Hardline Thatcher ‘put IRA back into business’

Rev Edward Daly,    Copyright Image from Larry Doherty c/o Victor Patterson, victorpatterson@ireland.com (back-up)

Rev Edward Daly, Copyright Image from Larry Doherty c/o Victor Patterson, victorpatterson@ireland.com (back-up)

1
Have your say

Previously secret records relating to the 1981 Hunger Strike reveal that the then Bishop of Derry, Dr. Edward Daly, told the British Government its hardline policy had only “succeeded in putting the IRA back into business.”

The new selection of material deals with the year 1981 - one of the most traumatic years of the Northern Ireland ‘Troubles’ - and covers such topics as the republican hunger strike, Anglo-Irish relations as well as ongoing political and security matters relating to Northern Ireland.

One item of local interest is a letter from Dr Edward Daly to Lord Elton, the then Education Minister, in which the Derry bishop describes the overall situation as “most depressing”.

His letter, dated May 18, 1981 - during the height of the Long Kesh protest - goes on: “I feel that Mrs. Thatcher has succeeded in putting the IRA back into business as regards recruits and support.

“Whilst the present policy may have short-term success, I fear that it will be disastrous in the long term.”

At the time of Dr. Daly’s letter, two prisoners had already died on hunger strike. Two more - including Derry man Patsy O’Hara - would die within days and a further six before the end of that summer.

Culture Minister Caral Ní Chuilín, who launched the new resource, believes the material provides “valuable additional research material for students, citizens and researchers.”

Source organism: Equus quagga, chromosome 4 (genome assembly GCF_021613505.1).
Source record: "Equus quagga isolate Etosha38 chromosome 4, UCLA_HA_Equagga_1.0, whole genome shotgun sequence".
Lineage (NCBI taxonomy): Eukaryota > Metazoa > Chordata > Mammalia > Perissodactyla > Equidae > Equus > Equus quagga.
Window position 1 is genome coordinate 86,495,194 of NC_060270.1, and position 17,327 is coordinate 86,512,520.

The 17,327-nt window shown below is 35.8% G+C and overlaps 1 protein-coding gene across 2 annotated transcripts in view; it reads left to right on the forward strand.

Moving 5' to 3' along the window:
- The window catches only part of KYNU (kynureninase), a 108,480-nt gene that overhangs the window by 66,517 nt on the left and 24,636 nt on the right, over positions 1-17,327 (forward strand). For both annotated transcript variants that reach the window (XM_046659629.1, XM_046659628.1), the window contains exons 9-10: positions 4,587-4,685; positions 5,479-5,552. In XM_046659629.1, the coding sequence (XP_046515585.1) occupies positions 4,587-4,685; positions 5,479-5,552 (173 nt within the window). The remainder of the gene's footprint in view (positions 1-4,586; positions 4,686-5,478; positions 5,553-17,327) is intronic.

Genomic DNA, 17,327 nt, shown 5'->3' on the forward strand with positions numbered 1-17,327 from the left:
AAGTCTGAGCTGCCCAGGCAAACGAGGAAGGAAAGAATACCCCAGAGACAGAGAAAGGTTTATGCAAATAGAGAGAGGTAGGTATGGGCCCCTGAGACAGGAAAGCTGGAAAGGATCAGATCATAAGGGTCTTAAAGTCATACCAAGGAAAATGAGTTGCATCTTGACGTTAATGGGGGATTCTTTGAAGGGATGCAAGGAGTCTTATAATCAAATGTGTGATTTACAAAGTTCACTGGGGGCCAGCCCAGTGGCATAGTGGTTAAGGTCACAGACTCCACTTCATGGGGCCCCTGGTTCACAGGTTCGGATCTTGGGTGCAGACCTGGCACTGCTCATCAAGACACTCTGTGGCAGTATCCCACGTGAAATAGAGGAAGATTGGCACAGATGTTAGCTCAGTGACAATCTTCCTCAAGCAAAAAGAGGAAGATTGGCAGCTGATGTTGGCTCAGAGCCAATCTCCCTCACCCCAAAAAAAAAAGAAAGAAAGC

Greater access

She added: “In the period ahead, I wish to see even greater access to public records since this can only help to enhance our understanding of the past.”

Dr Brendan Lynn, CAIN Deputy Director, added: “The information is easily available and free of charge.

“We believe it will of great use to students, researchers, teachers and lecturers or to anyone with an interest in the political and social history of Northern Ireland.”

The newly declassified documents - which are now available online - have been added to the Conflict Archive on the Internet (CAIN) website as part of ongoing work between the University of Ulster and the Public Record Office of Northern Ireland (PRONI).

Staff from the University and PRONI have worked together to make the records freely available on http://cain.ulster.ac.uk/proni.

In October 2010, an initial selection of records for the years 1968 to 1979 was made available. This was made up of hundreds of government records, formerly classified as restricted or secret.

The CAIN website has received more than 15 million visits since it was launched in March 1997.